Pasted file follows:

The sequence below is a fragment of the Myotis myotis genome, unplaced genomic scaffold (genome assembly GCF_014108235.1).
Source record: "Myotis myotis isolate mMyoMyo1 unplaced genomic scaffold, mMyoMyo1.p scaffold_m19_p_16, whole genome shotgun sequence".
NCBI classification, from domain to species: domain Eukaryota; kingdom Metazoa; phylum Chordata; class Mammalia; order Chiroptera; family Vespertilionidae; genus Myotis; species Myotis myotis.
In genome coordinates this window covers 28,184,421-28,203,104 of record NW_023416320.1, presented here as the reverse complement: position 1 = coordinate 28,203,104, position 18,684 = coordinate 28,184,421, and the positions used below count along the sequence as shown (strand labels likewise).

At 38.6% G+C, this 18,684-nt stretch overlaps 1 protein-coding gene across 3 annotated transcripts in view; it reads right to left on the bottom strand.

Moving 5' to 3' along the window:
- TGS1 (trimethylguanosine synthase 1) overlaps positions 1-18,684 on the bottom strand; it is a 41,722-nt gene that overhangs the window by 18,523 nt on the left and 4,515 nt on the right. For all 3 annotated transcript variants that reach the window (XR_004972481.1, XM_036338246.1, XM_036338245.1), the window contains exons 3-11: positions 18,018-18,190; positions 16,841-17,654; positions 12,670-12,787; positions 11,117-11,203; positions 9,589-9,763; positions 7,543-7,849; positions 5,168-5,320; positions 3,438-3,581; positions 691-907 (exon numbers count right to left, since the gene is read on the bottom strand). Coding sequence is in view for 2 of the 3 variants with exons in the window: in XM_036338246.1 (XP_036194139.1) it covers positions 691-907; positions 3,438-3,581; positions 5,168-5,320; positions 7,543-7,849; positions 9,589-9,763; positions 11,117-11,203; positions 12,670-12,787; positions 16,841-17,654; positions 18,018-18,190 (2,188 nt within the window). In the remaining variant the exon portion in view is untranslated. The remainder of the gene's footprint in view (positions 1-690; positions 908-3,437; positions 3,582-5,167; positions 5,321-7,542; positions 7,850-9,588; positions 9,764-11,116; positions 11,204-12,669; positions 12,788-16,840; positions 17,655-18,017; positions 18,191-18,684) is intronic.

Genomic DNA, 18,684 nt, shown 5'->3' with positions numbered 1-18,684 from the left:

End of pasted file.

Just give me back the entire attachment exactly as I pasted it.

The sequence below is a fragment of the Myotis myotis genome, unplaced genomic scaffold (genome assembly GCF_014108235.1).
Source record: "Myotis myotis isolate mMyoMyo1 unplaced genomic scaffold, mMyoMyo1.p scaffold_m19_p_16, whole genome shotgun sequence".
NCBI classification, from domain to species: domain Eukaryota; kingdom Metazoa; phylum Chordata; class Mammalia; order Chiroptera; family Vespertilionidae; genus Myotis; species Myotis myotis.
In genome coordinates this window covers 28,184,421-28,203,104 of record NW_023416320.1, presented here as the reverse complement: position 1 = coordinate 28,203,104, position 18,684 = coordinate 28,184,421, and the positions used below count along the sequence as shown (strand labels likewise).

At 38.6% G+C, this 18,684-nt stretch overlaps 1 protein-coding gene across 3 annotated transcripts in view; it reads right to left on the bottom strand.

Moving 5' to 3' along the window:
- TGS1 (trimethylguanosine synthase 1) overlaps positions 1-18,684 on the bottom strand; it is a 41,722-nt gene that overhangs the window by 18,523 nt on the left and 4,515 nt on the right. For all 3 annotated transcript variants that reach the window (XR_004972481.1, XM_036338246.1, XM_036338245.1), the window contains exons 3-11: positions 18,018-18,190; positions 16,841-17,654; positions 12,670-12,787; positions 11,117-11,203; positions 9,589-9,763; positions 7,543-7,849; positions 5,168-5,320; positions 3,438-3,581; positions 691-907 (exon numbers count right to left, since the gene is read on the bottom strand). Coding sequence is in view for 2 of the 3 variants with exons in the window: in XM_036338246.1 (XP_036194139.1) it covers positions 691-907; positions 3,438-3,581; positions 5,168-5,320; positions 7,543-7,849; positions 9,589-9,763; positions 11,117-11,203; positions 12,670-12,787; positions 16,841-17,654; positions 18,018-18,190 (2,188 nt within the window). In the remaining variant the exon portion in view is untranslated. The remainder of the gene's footprint in view (positions 1-690; positions 908-3,437; positions 3,582-5,167; positions 5,321-7,542; positions 7,850-9,588; positions 9,764-11,116; positions 11,204-12,669; positions 12,788-16,840; positions 17,655-18,017; positions 18,191-18,684) is intronic.

Genomic DNA, 18,684 nt, shown 5'->3' with positions numbered 1-18,684 from the left: